A changing society
After the end of this section, you will be able to:
- compare and contrast the problems faced by free blacks in the North and in the South before the Civil War.
In the early and mid-1800s, Americans in greater numbers were interested in reforming what they saw as the evils of American life. Many joined reform movements. Some people felt society could not be changed so they chose to live away from it. Free blacks, however, seemed to have little choice. They had to make their living in American society, but the interest in freedom and equality did not reach to them. Because they were prevented from fully participating on society, free blacks began building their own organisations. A movement for abolition of slavery started to develop during these years.
[E] Free Blacks
One change in American society during the early to mid-1800s was an increase in the number of free blacks. Their numbers rose from about 59,550 to 488,000 during the first 70 years of the nation. There were several reason for this. During and after the Revolutionary War, most northern states passed laws that gradually freed slaves. In addition, some slave owners set their slaves free as a reward for service. A few owners allowed slaves to buy their freedom. Also, owners often rented their slaves to others. Some owners let their slaves keep part of the money they made and save it to buy their freedom. Also, some blacks gained their freedom by running away.
Free blacks faced many of the same problems as slaves. In the South, laws prevented free blacks from moving within a state or from one state to another. Except for a short time in North Carolina and Tennessee, free blacks could not vote. They could not serve on juries or testify in court. At any time, free blacks could be stopped and asked for proof of their freedom. If found without it, a free black could be claimed as a slave.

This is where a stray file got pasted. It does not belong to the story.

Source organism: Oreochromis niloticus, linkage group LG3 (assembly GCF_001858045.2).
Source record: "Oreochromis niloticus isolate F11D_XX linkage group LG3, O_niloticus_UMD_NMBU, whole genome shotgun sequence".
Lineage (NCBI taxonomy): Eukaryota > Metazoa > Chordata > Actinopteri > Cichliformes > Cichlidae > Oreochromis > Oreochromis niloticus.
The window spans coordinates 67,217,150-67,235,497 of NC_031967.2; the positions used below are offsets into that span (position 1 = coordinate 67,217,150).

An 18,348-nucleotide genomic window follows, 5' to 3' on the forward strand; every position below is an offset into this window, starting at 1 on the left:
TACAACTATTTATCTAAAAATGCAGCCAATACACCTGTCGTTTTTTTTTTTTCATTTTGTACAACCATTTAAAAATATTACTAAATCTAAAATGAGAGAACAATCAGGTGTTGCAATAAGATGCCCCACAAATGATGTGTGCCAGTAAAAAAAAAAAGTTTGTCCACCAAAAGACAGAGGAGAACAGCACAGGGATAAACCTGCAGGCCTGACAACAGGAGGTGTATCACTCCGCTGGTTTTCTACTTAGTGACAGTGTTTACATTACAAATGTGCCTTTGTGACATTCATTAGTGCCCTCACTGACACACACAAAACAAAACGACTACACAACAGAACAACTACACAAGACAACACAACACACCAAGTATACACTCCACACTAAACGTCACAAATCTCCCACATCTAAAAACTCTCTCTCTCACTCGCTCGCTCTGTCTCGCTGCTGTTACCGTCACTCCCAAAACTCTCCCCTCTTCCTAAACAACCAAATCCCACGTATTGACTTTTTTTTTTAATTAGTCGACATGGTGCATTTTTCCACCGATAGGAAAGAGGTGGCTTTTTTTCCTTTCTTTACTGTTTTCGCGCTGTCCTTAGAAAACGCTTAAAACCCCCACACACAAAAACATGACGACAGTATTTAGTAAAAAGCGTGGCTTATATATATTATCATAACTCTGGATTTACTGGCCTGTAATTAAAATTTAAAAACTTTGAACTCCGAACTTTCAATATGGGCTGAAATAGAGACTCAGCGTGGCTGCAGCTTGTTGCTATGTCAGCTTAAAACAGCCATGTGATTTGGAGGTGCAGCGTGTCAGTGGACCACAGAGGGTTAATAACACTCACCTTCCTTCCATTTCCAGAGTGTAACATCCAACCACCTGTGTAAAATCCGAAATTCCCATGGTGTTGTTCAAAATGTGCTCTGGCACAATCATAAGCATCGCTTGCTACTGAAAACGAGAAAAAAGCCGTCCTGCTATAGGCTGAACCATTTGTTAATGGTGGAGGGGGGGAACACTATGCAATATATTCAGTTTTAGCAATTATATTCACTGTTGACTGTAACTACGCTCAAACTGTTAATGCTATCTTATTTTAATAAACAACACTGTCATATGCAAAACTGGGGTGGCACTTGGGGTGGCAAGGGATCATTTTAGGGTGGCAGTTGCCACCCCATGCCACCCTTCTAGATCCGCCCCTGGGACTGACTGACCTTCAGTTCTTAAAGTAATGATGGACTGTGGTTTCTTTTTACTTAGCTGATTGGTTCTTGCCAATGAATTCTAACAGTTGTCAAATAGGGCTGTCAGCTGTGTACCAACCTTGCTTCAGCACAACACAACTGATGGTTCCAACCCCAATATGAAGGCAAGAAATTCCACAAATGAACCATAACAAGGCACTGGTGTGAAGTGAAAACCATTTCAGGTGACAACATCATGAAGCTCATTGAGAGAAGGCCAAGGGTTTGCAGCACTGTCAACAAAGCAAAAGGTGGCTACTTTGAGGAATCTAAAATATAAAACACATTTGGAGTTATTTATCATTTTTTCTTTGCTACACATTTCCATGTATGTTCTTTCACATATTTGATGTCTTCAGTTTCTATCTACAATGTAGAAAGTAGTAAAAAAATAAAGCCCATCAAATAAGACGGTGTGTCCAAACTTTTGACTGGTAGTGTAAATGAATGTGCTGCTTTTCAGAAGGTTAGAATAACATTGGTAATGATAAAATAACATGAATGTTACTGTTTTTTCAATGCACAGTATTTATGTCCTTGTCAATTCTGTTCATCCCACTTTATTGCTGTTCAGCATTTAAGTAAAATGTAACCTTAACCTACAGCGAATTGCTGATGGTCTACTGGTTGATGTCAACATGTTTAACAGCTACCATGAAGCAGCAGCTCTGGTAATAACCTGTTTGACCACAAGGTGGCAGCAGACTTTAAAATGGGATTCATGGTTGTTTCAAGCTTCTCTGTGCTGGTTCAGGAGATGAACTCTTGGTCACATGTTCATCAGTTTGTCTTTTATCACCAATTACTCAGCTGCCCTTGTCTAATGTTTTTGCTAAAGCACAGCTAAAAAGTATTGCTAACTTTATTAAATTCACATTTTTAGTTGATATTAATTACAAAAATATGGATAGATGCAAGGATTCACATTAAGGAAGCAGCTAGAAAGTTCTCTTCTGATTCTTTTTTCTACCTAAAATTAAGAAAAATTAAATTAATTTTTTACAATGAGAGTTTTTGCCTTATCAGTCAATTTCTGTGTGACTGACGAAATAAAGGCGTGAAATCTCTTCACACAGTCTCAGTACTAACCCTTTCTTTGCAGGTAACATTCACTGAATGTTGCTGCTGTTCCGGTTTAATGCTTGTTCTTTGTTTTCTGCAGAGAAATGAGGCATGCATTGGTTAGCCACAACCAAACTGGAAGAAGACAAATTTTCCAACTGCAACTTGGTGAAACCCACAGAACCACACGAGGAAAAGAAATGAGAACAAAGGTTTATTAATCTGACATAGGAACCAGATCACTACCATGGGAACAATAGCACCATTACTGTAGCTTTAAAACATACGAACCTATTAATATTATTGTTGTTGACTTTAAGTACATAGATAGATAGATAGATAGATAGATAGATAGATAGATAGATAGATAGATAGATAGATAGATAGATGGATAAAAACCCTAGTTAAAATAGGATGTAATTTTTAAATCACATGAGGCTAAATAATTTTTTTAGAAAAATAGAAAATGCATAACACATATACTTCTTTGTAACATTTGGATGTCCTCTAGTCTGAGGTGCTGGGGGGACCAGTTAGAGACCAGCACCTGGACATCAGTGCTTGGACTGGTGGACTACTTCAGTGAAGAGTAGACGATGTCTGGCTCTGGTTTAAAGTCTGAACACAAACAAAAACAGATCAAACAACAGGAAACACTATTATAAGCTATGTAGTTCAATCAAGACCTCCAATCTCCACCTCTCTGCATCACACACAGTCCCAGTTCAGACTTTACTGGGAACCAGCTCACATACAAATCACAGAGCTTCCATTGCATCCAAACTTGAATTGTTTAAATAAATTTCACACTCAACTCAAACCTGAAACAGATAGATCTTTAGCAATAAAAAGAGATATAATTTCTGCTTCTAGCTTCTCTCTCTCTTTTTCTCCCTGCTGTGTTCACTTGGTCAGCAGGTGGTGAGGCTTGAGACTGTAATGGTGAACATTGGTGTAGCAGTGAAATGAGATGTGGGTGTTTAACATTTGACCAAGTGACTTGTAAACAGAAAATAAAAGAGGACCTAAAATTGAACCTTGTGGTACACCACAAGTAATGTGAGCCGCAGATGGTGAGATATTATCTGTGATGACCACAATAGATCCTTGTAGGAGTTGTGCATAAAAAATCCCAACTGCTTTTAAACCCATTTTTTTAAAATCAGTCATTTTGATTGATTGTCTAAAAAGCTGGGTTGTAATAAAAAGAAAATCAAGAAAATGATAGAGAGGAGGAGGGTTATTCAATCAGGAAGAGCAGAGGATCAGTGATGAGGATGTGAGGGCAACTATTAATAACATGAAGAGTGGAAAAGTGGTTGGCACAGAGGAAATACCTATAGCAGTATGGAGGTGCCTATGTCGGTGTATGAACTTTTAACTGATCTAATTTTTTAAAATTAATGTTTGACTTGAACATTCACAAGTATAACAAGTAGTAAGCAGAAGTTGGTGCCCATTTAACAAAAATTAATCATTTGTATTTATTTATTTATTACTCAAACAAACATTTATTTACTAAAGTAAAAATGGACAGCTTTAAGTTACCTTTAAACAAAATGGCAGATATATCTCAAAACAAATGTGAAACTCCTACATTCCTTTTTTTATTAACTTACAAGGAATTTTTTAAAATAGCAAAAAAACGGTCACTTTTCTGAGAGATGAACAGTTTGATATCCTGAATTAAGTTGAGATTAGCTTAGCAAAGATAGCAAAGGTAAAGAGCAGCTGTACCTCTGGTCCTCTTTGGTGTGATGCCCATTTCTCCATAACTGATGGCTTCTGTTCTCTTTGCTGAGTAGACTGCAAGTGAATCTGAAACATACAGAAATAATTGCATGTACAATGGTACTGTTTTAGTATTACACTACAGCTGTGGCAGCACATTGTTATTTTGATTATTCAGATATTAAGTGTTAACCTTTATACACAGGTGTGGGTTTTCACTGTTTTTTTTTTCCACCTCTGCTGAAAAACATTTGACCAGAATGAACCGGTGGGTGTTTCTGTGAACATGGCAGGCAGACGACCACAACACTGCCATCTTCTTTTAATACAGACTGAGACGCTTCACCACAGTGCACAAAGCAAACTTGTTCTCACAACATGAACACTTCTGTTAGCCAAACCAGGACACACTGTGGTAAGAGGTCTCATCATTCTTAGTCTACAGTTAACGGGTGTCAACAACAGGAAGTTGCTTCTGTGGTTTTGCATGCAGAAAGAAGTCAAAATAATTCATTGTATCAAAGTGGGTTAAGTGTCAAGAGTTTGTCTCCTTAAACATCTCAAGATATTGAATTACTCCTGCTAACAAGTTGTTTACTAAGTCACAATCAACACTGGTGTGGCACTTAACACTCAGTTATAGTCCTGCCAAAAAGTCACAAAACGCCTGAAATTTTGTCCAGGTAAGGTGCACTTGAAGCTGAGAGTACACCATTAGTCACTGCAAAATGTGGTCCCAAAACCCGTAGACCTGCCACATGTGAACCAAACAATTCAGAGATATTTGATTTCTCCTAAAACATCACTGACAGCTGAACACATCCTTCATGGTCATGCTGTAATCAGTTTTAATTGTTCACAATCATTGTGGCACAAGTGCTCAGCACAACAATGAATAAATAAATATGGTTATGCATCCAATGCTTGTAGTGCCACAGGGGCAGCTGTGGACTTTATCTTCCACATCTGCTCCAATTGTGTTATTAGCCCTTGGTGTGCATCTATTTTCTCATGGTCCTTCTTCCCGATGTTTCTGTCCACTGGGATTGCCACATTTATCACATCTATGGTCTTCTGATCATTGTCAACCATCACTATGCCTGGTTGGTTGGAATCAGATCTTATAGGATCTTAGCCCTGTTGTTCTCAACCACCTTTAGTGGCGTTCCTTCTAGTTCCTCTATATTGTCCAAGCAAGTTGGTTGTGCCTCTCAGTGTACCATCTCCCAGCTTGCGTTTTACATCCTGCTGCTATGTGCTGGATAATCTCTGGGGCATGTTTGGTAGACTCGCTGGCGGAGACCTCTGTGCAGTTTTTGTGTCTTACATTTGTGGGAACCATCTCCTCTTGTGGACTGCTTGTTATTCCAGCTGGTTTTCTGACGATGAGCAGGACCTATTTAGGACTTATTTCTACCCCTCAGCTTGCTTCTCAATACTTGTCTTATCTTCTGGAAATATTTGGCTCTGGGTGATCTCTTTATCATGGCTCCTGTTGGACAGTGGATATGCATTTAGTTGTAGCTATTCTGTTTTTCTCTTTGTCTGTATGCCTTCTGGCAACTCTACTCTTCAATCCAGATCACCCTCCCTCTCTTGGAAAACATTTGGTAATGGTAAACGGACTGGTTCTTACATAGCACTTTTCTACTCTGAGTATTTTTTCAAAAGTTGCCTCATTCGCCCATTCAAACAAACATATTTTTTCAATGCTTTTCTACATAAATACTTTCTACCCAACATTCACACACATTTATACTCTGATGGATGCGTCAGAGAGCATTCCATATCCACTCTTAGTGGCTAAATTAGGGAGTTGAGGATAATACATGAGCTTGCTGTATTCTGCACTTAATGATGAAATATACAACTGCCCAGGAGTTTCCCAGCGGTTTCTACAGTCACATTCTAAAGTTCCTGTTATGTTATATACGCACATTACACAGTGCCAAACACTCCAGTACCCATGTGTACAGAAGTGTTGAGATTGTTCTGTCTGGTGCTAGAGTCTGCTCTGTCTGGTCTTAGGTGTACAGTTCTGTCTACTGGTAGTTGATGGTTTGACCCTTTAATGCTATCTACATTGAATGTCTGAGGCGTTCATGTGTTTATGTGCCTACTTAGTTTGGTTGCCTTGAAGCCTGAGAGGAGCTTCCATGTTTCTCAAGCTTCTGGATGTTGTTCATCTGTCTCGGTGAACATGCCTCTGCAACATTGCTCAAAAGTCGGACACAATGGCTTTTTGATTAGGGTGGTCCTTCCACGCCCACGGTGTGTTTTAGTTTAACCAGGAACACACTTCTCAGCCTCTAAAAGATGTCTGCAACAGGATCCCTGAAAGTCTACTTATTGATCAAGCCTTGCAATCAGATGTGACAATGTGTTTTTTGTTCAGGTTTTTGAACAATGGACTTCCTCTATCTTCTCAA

The treatment of free blacks in the North was not much better. In most northern states, they could not vote, serve on juries, or hold public office. Before free blacks could settle in some northern states, they had to give $500 as a guarantee of good conduct. In towns and cities, free blacks were forced to live in areas apart from whites. Churches, schools, hospitals, restaurants, theatres, concert halls, steamboats, and trains wither had separate sections for blacks or did not allow them at all. Because so many restrictions were placed on free blacks, they established their won organisations. The most important was the black church. Black churches grew rapidly in the North before the Civil War.
The idea begun one Sunday morning in 1787 in Philadelphia. White church officials pulled Richard Allen and two other blacks from pews at the front of the church. They were told to go to the section for blacks. Instead, the three walked out. As a result of their treatment, Allen and Absalom Jones organised the Free African Society that became the [E1] [E2] Mother Bethel African Methodist Episcopal Church in 1794. The AME Church spread from Philadelphia to other parts of Pennsylvania and into New Jersey, Delaware and Maryland. By 1816, the separate churches were joined together with Allen as bishop. Other black churches, such as the African Methodist Episcopal Zion Church, were soon founded. In the South, laws against the gathering of free blacks prevented the growth of black churches until after the Civil War.
Besides serving the spiritual needs of its members, black churches had other purposes. They were the training ground for black leaders. In towns that kept black children from public schools, the churches set up their own schools. Churches helped members find jobs. Picnics and church dinners gave free blacks opportunities to socialize. Some black churches sponsored newspapers. Finally, the church was the place where blacks met to talk about their roles in the antislavery movement and politics.
- What problems did free blacks face in the: a. North? b. South?
- Were the problems the same or different?